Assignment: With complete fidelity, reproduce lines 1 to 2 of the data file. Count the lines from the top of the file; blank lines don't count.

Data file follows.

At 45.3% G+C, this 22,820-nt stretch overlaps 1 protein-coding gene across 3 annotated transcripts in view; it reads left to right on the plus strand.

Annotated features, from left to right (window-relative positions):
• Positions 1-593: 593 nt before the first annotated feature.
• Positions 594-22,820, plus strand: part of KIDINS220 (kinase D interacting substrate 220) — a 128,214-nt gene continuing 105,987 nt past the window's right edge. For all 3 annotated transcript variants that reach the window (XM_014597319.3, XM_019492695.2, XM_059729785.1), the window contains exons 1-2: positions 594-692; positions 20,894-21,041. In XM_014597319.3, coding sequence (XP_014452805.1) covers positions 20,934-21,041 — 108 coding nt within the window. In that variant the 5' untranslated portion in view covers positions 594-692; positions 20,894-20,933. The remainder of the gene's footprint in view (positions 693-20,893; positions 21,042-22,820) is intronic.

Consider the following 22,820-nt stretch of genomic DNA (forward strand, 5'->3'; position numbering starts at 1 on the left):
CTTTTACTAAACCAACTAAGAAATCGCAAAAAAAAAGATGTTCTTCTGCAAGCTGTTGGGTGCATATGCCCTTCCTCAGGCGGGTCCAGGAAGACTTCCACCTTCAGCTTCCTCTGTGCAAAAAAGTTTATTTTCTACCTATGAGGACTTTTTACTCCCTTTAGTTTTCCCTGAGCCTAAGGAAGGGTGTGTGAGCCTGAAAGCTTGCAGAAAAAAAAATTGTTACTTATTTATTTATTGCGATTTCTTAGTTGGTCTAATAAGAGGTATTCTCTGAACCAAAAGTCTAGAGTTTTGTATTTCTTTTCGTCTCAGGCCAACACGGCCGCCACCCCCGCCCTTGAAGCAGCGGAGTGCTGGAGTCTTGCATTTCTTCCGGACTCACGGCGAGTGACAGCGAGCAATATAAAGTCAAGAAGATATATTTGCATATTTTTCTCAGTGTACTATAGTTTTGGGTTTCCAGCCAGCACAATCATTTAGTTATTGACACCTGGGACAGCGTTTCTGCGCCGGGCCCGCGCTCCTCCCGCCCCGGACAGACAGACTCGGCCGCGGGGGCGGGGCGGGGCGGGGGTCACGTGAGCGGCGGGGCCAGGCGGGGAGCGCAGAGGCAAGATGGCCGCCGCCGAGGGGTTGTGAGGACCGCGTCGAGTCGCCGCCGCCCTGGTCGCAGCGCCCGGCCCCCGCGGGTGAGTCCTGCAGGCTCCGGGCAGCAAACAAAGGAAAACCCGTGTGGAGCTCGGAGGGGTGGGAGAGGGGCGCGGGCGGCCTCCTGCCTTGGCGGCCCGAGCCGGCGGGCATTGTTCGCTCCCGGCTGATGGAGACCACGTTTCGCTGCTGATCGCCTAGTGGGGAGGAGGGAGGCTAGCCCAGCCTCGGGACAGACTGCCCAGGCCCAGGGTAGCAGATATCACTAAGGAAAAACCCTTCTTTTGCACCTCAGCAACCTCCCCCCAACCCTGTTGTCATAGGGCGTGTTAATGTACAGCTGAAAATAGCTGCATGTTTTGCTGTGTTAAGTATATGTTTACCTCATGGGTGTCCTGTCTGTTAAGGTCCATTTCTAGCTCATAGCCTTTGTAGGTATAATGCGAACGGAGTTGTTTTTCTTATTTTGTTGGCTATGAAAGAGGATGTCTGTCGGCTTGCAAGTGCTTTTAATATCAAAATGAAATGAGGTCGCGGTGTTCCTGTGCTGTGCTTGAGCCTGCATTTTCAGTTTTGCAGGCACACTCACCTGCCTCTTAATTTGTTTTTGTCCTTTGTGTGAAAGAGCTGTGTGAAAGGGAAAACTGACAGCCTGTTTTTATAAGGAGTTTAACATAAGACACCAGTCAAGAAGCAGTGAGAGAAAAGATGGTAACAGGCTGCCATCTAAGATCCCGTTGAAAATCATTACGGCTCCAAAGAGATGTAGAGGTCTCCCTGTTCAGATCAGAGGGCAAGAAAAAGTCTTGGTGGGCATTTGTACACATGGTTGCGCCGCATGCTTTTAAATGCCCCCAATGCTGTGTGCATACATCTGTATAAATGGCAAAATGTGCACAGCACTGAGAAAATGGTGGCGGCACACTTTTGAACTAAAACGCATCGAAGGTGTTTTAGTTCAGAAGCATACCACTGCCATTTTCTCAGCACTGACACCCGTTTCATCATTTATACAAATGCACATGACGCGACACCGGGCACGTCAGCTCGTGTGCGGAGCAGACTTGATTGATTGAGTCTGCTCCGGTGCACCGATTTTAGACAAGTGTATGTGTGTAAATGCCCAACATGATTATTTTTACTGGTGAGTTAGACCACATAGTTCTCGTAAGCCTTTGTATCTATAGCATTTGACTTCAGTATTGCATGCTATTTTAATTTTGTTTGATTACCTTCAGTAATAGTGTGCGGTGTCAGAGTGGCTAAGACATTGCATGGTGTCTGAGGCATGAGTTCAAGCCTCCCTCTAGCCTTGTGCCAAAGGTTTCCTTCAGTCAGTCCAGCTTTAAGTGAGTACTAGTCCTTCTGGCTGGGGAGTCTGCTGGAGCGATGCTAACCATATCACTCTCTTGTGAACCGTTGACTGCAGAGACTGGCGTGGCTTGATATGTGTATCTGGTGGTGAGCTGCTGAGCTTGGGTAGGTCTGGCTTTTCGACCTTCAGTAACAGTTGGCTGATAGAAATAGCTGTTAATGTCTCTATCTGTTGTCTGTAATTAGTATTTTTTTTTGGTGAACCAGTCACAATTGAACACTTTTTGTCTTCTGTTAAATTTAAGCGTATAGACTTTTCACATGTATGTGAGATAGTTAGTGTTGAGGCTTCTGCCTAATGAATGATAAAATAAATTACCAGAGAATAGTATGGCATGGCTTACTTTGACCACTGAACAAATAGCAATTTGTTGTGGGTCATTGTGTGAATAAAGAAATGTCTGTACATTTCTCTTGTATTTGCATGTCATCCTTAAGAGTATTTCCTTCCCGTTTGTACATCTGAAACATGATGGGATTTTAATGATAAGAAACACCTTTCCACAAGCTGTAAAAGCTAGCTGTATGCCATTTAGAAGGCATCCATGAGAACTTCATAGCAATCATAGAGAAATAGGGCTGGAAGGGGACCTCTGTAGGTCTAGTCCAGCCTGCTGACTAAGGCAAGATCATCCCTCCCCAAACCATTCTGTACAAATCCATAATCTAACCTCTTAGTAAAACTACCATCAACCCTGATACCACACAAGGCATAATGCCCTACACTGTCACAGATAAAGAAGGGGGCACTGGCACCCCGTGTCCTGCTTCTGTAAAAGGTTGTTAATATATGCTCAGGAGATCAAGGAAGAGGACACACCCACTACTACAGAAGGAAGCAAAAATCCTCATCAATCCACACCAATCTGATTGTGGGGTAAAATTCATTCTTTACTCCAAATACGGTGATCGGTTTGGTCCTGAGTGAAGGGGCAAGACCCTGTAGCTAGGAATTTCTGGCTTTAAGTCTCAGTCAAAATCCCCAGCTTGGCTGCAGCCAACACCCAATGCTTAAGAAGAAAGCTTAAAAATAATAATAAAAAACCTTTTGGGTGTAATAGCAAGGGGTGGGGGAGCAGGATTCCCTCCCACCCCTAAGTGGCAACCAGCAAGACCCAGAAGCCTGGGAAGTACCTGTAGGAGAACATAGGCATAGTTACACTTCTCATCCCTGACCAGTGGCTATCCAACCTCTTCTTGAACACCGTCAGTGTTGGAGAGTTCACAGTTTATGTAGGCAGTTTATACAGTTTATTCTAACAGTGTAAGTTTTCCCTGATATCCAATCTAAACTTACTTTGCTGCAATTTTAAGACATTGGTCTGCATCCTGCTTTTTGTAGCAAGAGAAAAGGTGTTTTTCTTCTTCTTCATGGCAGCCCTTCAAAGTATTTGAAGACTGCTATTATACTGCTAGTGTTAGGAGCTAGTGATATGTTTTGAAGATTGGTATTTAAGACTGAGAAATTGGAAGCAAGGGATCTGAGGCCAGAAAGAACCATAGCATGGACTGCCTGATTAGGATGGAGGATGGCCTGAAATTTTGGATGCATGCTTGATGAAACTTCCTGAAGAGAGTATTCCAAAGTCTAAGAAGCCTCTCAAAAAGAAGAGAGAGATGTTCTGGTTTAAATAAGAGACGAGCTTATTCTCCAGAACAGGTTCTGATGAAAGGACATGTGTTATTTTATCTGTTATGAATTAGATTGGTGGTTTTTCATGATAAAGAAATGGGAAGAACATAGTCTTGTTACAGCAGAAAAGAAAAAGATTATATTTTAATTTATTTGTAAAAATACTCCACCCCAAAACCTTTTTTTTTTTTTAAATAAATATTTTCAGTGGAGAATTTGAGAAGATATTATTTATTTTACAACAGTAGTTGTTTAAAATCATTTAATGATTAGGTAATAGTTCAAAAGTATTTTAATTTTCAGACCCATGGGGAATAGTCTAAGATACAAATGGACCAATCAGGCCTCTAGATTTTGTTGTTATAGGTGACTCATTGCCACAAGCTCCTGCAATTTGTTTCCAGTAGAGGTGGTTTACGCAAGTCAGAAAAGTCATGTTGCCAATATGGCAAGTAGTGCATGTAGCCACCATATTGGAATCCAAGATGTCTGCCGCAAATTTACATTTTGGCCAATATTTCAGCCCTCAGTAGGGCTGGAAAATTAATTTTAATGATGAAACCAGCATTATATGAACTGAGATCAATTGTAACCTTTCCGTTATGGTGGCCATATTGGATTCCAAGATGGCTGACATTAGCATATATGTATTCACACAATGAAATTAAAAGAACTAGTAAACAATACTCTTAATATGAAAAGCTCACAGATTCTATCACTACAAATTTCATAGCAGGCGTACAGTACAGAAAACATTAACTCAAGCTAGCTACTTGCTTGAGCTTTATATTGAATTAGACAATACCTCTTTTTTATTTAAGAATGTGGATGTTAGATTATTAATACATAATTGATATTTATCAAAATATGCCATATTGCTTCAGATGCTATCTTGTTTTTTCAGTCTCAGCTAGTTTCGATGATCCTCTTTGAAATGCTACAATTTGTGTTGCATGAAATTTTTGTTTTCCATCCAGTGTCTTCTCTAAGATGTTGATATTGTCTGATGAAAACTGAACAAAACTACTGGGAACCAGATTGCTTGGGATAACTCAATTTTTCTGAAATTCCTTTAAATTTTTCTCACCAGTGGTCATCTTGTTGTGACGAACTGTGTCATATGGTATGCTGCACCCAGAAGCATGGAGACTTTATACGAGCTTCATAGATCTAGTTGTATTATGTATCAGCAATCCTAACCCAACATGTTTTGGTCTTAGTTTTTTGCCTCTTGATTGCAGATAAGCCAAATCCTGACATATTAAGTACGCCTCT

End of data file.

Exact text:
At 45.3% G+C, this 22,820-nt stretch overlaps 1 protein-coding gene across 3 annotated transcripts in view; it reads left to right on the plus strand.

Annotated features, from left to right (window-relative positions):